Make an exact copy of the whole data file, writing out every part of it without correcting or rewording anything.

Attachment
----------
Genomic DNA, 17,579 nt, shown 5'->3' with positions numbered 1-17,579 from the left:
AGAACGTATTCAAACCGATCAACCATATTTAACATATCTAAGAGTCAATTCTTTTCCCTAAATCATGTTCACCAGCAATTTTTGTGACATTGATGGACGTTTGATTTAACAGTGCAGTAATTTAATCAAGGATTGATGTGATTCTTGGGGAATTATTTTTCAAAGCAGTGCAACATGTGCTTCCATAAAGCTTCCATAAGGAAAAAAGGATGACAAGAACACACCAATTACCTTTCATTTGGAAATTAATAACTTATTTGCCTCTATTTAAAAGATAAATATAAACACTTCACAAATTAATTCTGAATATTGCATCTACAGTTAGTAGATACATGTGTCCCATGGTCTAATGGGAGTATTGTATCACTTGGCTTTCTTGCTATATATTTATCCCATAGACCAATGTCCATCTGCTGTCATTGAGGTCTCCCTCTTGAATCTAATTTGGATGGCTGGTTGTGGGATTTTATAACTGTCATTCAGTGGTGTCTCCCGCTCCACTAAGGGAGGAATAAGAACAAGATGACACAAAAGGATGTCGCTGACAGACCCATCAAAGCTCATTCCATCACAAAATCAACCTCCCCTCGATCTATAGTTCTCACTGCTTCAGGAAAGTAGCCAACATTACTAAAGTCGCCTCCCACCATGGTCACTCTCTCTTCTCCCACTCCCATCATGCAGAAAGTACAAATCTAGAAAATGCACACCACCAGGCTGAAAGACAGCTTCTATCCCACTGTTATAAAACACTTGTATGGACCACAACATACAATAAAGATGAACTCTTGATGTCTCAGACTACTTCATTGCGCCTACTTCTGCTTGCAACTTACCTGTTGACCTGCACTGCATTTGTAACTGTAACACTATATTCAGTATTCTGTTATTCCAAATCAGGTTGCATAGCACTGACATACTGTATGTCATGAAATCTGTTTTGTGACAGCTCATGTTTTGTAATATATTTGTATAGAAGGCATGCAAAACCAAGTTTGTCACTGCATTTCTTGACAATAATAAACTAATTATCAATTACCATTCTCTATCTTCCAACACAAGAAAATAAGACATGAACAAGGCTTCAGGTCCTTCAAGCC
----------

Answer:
Genomic DNA, 17,579 nt, shown 5'->3' with positions numbered 1-17,579 from the left:
AGAACGTATTCAAACCGATCAACCATATTTAACATATCTAAGAGTCAATTCTTTTCCCTAAATCATGTTCACCAGCAATTTTTGTGACATTGATGGACGTTTGATTTAACAGTGCAGTAATTTAATCAAGGATTGATGTGATTCTTGGGGAATTATTTTTCAAAGCAGTGCAACATGTGCTTCCATAAAGCTTCCATAAGGAAAAAAGGATGACAAGAACACACCAATTACCTTTCATTTGGAAATTAATAACTTATTTGCCTCTATTTAAAAGATAAATATAAACACTTCACAAATTAATTCTGAATATTGCATCTACAGTTAGTAGATACATGTGTCCCATGGTCTAATGGGAGTATTGTATCACTTGGCTTTCTTGCTATATATTTATCCCATAGACCAATGTCCATCTGCTGTCATTGAGGTCTCCCTCTTGAATCTAATTTGGATGGCTGGTTGTGGGATTTTATAACTGTCATTCAGTGGTGTCTCCCGCTCCACTAAGGGAGGAATAAGAACAAGATGACACAAAAGGATGTCGCTGACAGACCCATCAAAGCTCATTCCATCACAAAATCAACCTCCCCTCGATCTATAGTTCTCACTGCTTCAGGAAAGTAGCCAACATTACTAAAGTCGCCTCCCACCATGGTCACTCTCTCTTCTCCCACTCCCATCATGCAGAAAGTACAAATCTAGAAAATGCACACCACCAGGCTGAAAGACAGCTTCTATCCCACTGTTATAAAACACTTGTATGGACCACAACATACAATAAAGATGAACTCTTGATGTCTCAGACTACTTCATTGCGCCTACTTCTGCTTGCAACTTACCTGTTGACCTGCACTGCATTTGTAACTGTAACACTATATTCAGTATTCTGTTATTCCAAATCAGGTTGCATAGCACTGACATACTGTATGTCATGAAATCTGTTTTGTGACAGCTCATGTTTTGTAATATATTTGTATAGAAGGCATGCAAAACCAAGTTTGTCACTGCATTTCTTGACAATAATAAACTAATTATCAATTACCATTCTCTATCTTCCAACACAAGAAAATAAGACATGAACAAGGCTTCAGGTCCTTCAAGCC